Home prices rise, sales drop

Highlights:

  • Metrolist lists February report.
  • Average price of a sold home rises.
  • Listings up from a year earlier, but it is still a tight market.
Snapshot of February. Source: Metrolist

Snapshot of February.
Source: Metrolist

Home sales prices in the Denver area rose in February from a year earlier, but the number of closings and contracts dropped on a year over-year basis, according to a report released on Thursday.

The report by Metrolist shows that the average price of all homes sold last month rose 6.4 percent to $294,565 last month compared with $276,596 in February 2013.

The average price of a single-family detached home rose 7.3 percent to $324,581 from $302,475 in February of last year. However, single-family home prices dropped 2 percent from $331,374 in January.

Meanwhile, there were 4,001 homes placed under contract in February, a 21 percent drop from the 5,033 in February 2013. Contracts rose almost 10.5 percent from the 3,621 in January.

Peter Niederman, CEO of Kentwood Real Estate, was surprised by the size of the drip for under contracts.

“I’m not surprised it was a bit softer, but it didn’t feel like it was going to be a 21 percent drop,” Niederman said.

However, it is too early to call it a trend.

“One month does not a market make,” he said. “March is the historic start of the spring selling season, so let’s see what happens in March and April, before we see if it is a trend.”

Last year, he said, sales velocity outstripped the supply of homes on the market.

“I was having lunch today with one of our brokers from the DTC and she said listings are just flying off the shelf,” he said. “They are here and then they are gone.”

However, even if sluggish sales activity continues, there is a silver lining.

“If we saw some softening in sales activity, maybe prices would not rise as fast as they have been,” Niederman said. “We saw close to double-digit appreciation last year. While that was good in the short-term, we don’t want home prices to become so expensive that people can’t transact real estate.”

There were 2,645 home closings in February, an 11 percent drop from 2,967 in February 2013 and a 21 percent drop from the 3,342 in January.

There were 7,441 unsold homes on the market last month, a 10 percent increase from the 6,786 in February 2013 and a 2 percent drop from the 7,610 in January.

Homes, however, have been selling faster.

The average days on the market in February was 57, a 29 percent from the 80 days in February 2013 and a 7 percent drop from the 61 days in January.

“The 2014 selling season looks to be another competitive one for home buyers in the Denver metro area,” said Kirby Slunaker, CEO and president of Metrolist Inc.

“We continue to maintain a supply of just 11 weeks, and while prices are stable now, we expect them to increase as buyers become more active in the spring and summer,” Slunaker added.

Have a story idea or real estate tip? Contact John Rebchook at  JRCHOOK@gmail.com. InsideRealEstateNews.com is sponsored by Universal Lending, Land Title Guarantee and 8z Real Estate. To read more articles by John Rebchook, subscribe to the Colorado Real Estate Journal.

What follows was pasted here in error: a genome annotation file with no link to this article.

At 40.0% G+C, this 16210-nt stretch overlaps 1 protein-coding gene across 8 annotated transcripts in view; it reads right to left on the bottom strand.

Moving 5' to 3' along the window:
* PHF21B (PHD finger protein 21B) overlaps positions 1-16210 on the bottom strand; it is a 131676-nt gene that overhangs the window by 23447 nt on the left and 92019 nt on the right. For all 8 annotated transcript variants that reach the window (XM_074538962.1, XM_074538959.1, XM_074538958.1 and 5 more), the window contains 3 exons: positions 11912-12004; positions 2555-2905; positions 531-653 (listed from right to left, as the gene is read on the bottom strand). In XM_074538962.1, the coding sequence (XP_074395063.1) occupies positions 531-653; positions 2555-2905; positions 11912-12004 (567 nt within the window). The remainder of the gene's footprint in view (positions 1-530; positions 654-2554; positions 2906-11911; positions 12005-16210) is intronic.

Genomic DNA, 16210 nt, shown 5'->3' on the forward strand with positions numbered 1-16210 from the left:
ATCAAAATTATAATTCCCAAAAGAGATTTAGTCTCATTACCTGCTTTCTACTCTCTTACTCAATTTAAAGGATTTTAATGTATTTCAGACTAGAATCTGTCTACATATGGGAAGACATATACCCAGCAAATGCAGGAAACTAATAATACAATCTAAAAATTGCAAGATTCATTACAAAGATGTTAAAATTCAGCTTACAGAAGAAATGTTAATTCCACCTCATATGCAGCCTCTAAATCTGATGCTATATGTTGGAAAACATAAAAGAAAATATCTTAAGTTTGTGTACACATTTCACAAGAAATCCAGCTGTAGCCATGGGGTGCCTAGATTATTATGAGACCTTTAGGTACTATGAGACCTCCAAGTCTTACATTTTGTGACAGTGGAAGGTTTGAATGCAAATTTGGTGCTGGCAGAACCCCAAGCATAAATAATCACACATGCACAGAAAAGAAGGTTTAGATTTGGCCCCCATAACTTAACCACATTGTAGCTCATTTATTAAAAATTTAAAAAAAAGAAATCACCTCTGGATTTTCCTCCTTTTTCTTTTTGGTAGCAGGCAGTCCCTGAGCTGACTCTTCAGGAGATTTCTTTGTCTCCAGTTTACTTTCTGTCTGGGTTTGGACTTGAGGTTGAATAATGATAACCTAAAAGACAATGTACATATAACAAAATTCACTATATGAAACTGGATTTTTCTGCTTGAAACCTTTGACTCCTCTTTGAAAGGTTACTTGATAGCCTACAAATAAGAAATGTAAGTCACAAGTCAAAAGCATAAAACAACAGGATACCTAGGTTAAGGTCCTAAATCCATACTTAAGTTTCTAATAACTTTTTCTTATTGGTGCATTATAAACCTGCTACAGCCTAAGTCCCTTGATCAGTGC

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John Rebchook

John Rebchook has more than 30 years of experience in writing and communications. As the Real Estate Editor for the Rocky Mountain News, he wrote about residential and commercial real estate for 26 years. He has won numerous awards for business stories and columns that he wrote, both as an individual and part of teams. In addition to real estate, he also covered economic development, banking and financing, the airlines, and cable TV for the Rocky. In addition, he was one of the original freelance writers for GlobeSt.com, covering commercial real estate for the Internet publication.

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Comments

  1. The slowdown is a combination of higher prices and a 100bps rise in rates. If listing inventory falls 10% and contract drop 20%, the net effect is not a tighter market than last year, but looser. It’s the ratio between available listings and contracts that’s important. The rate of appreciation is also slowing, reflecting a slowdown. Down to 6.5% from double digits last year. I agree with Peter, let’s see if this trend continues.

        • The rate of appreciation has slowed a couple of percentage points, but that is exactly what I predicted. I predicted that we would hit double digit appreciation for houses for a couple of years coming off the rebound, then we would see 5-7% appreciation for several years until the prices have doubled from their previous peak prices. I should add that my predictions for apartment building prices is on track to exceed my predictions, having already increased over 50% over the past 3 years. I believe that we will continue to see above average appreciation as long as we have positive job growth in Denver, despite new construction, interest rates, or any other factors.

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